Thursday, January 2, 2014

The Bible, Pt. 21: Exodus, Chapter 24 - 31

This continues my series on the Christian Bible from Part 20. All quotes are from the King James version.

Chapter 24:
1 And he said unto Moses, Come up unto the LORD, thou, and Aaron, Nadab, and Abihu, and seventy of the elders of Israel; and worship ye afar off.

2 And Moses alone shall come near the LORD: but they shall not come nigh; neither shall the people go up with him.


5 And he sent young men of the children of Israel, which offered burnt offerings, and sacrificed peace offerings of oxen unto the LORD.

6 And Moses took half of the blood, and put it in basons; and half of the blood he sprinkled on the altar.

The previous four chapters of Exodus covered what Moses learned on the mountain (identified as Mount Sinai, here) from God. Prior to that, we had the Israelites arriving at Mount Sinai and their god descending on it in fire and smoke.

Although the rest of the tribe were forbidden to touch even the lower slopes of the mountain, on pain of death, God was going to show himself to them, to demonstrate that he really existed and that Moses was his prophet. But the people were too frightened to come near.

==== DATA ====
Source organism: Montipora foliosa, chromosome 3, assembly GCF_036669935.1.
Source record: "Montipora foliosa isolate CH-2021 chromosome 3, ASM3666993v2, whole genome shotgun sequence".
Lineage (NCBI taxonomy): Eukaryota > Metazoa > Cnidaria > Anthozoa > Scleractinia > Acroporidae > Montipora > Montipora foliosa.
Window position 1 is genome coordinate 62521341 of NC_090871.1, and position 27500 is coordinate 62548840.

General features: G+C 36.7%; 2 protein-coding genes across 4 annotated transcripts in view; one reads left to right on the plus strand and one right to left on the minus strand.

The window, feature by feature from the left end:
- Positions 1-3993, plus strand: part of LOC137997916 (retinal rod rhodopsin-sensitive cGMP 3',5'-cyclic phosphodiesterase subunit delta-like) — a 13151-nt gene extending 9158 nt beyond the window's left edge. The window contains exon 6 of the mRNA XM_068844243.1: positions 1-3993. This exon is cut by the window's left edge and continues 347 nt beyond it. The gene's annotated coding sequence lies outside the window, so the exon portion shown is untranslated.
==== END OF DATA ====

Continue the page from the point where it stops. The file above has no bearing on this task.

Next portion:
Now, in Chapter 24, we go back to that and see a somewhat different story, much more detailed. (And after this, we'll see more instructions from God, mind-numbingly detailed.) Clearly, as we've seen many times in the Bible already, these were originally two separate stories, almost certainly by separate authors, which have been combined into one.
9 Then went up Moses, and Aaron, Nadab, and Abihu, and seventy of the elders of Israel:

10 And they saw the God of Israel: and there was under his feet as it were a paved work of a sapphire stone, and as it were the body of heaven in his clearness.

11 And upon the nobles of the children of Israel he laid not his hand: also they saw God, and did eat and drink.